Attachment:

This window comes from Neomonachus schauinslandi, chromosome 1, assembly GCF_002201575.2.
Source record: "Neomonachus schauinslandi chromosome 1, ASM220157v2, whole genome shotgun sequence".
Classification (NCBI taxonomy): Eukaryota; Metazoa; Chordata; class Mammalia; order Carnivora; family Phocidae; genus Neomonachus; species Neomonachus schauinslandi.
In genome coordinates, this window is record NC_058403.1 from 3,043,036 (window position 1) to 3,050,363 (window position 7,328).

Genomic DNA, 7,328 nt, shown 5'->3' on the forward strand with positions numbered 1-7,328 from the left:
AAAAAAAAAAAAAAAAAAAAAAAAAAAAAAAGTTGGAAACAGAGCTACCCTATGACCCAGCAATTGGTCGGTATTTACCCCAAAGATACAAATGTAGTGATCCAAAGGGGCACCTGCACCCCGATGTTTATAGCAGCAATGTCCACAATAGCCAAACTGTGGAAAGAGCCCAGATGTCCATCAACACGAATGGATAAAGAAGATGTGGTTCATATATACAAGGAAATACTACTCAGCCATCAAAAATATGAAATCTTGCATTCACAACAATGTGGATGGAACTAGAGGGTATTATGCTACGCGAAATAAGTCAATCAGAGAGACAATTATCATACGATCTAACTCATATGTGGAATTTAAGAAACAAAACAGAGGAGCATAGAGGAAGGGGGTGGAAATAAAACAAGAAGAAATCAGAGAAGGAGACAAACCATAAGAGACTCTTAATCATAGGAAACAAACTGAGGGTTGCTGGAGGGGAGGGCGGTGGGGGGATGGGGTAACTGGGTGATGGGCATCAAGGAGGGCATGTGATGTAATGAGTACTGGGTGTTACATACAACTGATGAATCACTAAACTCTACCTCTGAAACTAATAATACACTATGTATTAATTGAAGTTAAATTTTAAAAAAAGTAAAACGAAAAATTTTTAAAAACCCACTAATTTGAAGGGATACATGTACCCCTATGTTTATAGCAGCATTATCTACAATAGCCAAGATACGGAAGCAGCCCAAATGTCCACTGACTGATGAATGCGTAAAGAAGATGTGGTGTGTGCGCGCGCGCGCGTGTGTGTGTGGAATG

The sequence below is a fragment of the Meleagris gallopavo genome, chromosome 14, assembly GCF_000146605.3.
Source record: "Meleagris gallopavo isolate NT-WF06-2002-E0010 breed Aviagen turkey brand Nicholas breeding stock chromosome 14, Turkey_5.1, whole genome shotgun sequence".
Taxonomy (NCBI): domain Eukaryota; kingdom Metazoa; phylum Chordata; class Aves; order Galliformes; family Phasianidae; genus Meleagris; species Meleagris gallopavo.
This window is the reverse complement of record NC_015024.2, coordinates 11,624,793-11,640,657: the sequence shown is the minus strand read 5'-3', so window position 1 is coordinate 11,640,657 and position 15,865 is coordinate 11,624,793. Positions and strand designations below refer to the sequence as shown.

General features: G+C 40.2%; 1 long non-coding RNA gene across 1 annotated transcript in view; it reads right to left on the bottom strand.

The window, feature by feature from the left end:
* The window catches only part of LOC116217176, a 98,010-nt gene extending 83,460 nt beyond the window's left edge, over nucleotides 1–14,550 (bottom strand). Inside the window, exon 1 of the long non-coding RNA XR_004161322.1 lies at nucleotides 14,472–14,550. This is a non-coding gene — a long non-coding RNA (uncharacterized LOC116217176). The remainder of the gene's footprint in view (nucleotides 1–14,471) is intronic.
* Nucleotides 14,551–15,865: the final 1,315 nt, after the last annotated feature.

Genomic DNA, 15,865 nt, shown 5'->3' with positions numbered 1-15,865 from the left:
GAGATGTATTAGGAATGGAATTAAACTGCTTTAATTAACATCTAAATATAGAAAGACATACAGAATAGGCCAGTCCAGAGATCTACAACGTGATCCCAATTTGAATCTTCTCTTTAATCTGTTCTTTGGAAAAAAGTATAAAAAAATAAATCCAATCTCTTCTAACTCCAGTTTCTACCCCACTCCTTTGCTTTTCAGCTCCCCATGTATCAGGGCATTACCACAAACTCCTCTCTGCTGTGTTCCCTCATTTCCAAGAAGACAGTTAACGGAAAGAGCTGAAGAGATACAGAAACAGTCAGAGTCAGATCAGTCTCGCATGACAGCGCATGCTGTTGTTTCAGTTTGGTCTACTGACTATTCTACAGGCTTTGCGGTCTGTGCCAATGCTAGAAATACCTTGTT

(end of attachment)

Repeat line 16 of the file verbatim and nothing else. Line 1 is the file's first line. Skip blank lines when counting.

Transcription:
GAGATGTATTAGGAATGGAATTAAACTGCTTTAATTAACATCTAAATATAGAAAGACATACAGAATAGGCCAGTCCAGAGATCTACAACGTGATCCCAATTTGAATCTTCTCTTTAATCTGTTCTTTGGAAAAAAGTATAAAAAAATAAATCCAATCTCTTCTAACTCCAGTTTCTACCCCACTCCTTTGCTTTTCAGCTCCCCATGTATCAGGGCATTACCACAAACTCCTCTCTGCTGTGTTCCCTCATTTCCAAGAAGACAGTTAACGGAAAGAGCTGAAGAGATACAGAAACAGTCAGAGTCAGATCAGTCTCGCATGACAGCGCATGCTGTTGTTTCAGTTTGGTCTACTGACTATTCTACAGGCTTTGCGGTCTGTGCCAATGCTAGAAATACCTTGTT